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Title: Dataset related to 'Effects of Metamorphism and Metasomatism on Manganese Mineralogy: Examples from the Transvaal Supergroup' Open Access Deposited

http://creativecommons.org/licenses/by/4.0/
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Methodology
  • X-ray absorption spectroscopy (XAS) data was collected on manganese standards at beam line 4-1 at the Stanford Synchrotron Radiation Lightsource (SSRL). Data collection and analysis is described in detail in the accompanying manuscript and in the ReadMe file associated with this dataset.
Description
  • Manganese in the sedimentary record has been interpreted by many as a powerful redox proxy for paleoenvironments, and yet very little work has been done to ensure that the manganese-rich minerals in the rock record are actually recording primary signals. In the accompanying manuscript, we present an in-depth characterization of the manganese mineralogy from two correlated regions recording the Transvaal Supergroup in South Africa with markedly different alteration histories to investigate if there can be post-depositional emplacement of manganese-rich minerals. The data uploaded here are X-ray absorption spectra of (1) manganese standard minerals that were useful in our analyses and (2) minerals from an important well-characterized sample that may be useful as comparative standards in future studies.
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  • jenaje@umich.edu
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  • Other Funding Agency
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  • Packard Foundation
  • Lewis and Clark Foundation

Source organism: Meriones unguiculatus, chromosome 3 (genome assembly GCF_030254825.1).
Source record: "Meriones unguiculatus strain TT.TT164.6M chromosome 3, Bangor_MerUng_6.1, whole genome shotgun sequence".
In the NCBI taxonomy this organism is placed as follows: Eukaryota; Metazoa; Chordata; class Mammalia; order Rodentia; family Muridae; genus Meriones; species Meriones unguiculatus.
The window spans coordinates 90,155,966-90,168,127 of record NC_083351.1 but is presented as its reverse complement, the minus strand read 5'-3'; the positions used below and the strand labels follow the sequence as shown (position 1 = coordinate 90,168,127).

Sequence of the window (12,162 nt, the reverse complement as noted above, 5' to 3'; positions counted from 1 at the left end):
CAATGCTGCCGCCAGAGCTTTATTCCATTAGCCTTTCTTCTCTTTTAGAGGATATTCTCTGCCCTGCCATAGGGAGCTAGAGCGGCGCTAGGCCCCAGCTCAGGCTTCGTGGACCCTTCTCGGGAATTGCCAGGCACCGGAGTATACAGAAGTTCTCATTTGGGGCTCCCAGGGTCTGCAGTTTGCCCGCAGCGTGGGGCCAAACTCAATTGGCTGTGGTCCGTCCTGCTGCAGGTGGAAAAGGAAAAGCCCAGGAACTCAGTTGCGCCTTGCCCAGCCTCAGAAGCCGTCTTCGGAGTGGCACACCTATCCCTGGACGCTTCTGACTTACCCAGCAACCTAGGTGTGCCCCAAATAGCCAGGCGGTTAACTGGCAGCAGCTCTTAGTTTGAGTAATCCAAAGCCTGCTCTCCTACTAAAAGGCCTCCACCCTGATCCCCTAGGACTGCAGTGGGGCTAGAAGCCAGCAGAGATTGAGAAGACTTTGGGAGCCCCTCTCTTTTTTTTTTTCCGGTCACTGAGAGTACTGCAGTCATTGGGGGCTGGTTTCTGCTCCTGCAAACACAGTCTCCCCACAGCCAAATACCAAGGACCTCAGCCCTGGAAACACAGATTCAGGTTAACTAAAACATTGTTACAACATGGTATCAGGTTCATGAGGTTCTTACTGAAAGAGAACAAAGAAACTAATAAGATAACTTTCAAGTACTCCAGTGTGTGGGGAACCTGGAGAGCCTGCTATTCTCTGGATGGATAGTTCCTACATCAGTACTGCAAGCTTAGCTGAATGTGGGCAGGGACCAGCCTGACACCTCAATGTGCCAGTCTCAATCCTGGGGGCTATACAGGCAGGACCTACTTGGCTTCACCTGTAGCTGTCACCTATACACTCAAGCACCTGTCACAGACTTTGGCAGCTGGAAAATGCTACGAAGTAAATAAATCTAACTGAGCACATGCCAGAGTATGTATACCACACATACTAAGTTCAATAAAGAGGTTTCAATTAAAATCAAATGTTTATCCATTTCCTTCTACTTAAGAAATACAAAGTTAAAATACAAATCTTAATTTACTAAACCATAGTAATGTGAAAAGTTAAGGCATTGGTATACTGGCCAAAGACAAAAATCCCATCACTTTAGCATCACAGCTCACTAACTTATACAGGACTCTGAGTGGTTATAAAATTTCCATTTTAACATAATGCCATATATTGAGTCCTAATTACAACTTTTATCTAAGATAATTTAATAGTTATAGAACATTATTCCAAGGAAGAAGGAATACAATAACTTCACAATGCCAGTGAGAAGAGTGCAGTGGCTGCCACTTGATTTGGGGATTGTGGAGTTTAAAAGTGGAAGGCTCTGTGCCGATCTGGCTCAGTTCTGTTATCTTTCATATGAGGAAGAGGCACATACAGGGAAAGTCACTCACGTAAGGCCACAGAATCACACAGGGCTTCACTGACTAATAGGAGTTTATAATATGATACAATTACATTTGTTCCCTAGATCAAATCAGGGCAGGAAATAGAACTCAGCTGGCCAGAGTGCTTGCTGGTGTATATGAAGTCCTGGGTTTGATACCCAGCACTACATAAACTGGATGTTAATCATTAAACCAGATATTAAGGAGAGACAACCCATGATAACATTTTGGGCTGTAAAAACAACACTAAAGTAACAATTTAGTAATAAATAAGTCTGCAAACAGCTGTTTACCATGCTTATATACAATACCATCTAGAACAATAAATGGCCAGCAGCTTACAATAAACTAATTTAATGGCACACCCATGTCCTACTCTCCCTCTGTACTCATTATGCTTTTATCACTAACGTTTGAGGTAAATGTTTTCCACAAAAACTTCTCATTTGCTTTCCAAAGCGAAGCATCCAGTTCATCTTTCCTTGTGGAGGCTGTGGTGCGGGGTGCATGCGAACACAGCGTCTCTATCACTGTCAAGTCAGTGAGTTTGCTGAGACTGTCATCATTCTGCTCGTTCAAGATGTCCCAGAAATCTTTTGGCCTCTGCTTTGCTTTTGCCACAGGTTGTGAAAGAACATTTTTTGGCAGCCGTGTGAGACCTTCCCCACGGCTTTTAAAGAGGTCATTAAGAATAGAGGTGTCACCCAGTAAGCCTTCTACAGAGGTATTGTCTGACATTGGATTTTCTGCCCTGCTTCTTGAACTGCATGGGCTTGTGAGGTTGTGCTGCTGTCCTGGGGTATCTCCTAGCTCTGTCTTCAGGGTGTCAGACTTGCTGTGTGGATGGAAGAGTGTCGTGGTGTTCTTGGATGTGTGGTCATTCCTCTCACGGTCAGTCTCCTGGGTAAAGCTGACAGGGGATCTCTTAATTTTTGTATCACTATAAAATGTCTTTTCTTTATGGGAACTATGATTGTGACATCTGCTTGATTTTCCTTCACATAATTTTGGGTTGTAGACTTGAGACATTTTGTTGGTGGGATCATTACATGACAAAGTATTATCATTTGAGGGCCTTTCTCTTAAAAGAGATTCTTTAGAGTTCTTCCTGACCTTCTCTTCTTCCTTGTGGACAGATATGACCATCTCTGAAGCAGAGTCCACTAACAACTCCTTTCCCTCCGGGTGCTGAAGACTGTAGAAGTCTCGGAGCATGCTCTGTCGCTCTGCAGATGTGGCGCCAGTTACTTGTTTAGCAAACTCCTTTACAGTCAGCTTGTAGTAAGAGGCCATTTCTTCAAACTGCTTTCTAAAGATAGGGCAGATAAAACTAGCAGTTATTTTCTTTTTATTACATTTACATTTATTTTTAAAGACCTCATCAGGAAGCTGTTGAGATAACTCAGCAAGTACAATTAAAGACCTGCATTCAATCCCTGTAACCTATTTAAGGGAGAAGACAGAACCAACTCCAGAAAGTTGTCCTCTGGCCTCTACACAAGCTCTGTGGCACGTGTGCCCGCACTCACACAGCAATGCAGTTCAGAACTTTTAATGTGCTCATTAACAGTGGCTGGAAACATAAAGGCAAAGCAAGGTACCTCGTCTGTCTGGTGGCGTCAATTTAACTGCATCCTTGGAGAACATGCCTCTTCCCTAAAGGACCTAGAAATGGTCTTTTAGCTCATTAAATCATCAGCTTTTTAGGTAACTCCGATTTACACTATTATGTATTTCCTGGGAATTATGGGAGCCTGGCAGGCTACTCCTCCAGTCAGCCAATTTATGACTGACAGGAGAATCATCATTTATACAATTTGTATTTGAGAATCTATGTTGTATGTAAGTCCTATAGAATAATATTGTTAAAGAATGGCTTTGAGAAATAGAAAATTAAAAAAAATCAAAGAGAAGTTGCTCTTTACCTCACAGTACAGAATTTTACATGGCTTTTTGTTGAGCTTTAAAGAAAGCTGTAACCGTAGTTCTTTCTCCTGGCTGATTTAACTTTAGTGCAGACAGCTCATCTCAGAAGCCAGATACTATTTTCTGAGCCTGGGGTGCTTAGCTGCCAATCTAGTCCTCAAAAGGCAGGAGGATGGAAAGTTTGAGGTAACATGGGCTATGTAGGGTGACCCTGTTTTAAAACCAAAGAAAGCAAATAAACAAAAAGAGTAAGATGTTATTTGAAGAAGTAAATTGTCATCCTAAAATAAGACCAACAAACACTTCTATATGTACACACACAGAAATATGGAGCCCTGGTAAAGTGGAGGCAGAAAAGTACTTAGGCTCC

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Citations to related material
  • J.E. Johnson, S.M. Webb, C.B. Condit, N.J. Beukes, W.W. Fischer; Effects of metamorphism and metasomatism on manganese mineralogy: Examples from the Transvaal Supergroup. South African Journal of Geology doi: https://doi.org/10.25131/sajg.122.0034
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Last modified
  • 01/20/2020
Published
  • 06/17/2019
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DOI
  • https://doi.org/10.7302/3qz8-tw22
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To Cite this Work:
Johnson, J., Webb, S., Condit, C., Beukes, N., Fischer, W. (2019). Dataset related to 'Effects of Metamorphism and Metasomatism on Manganese Mineralogy: Examples from the Transvaal Supergroup' [Data set]. University of Michigan - Deep Blue. https://doi.org/10.7302/3qz8-tw22

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Files (Count: 16; Size: 21.9 MB)

Effects of Metamorphism and Metasomatism on Manganese Mineralogy: Examples from the Transvaal Supergroup

Jena E. Johnson, Samuel M. Webb, Cailey B. Condit, Nicolas J. Beukes, Woodward W. Fischer

DOI: ----------------------

Overview:

The enclosed is a partial deposit of raw data collected at the Stanford Synchrotron Radiation Lightsource and associated with the figures shown in Johnson et al (2019), published by the South African Journal of Geology.

Methodology:

Data collection was described in detail in the accompanying manuscript (Johnson et al, 2019, SAJG) and also in (Johnson et al., 2013, 2016), but will be summarized here as well.

X-ray absorption spectroscopy (XAS) data was collected on manganese standards at beam line 4-1 at the Stanford Synchrotron Radiation Lightsource (SSRL). Energy was chosen using a Silicon 220 phi=90 monochromator, with a collimating mirror used to reduce harmonics in the beam, and emitted fluorescence was collected using a Lytle detector. Calibration was performed using the pre-edge peak of a potassium permanganate standard (centroid set to 6543.34). Duplicates were run on all standards, scanning from 6310 to 7108 eV across the Mn K-edge. Spectral data were subsequently background-corrected and normalized using the SixPack software suite (Webb, 2005). In general, the pre-edge spectrum was fit to a Gaussian curve and the post-edge was fit linearly, but spectra were examined and adjusted individually to optimize normalization. Standards are labeled by mineral name or formula, with the exception of two standards that begin with ÔHotazelÕ; these are well-characterized minerals from the Hotazel Formation in South Africa (Johnson et al., 2013, 2016) that have become lab standards for the minerals kutnohorite and braunite. Standards included contain the prefix ÔStandardÕ.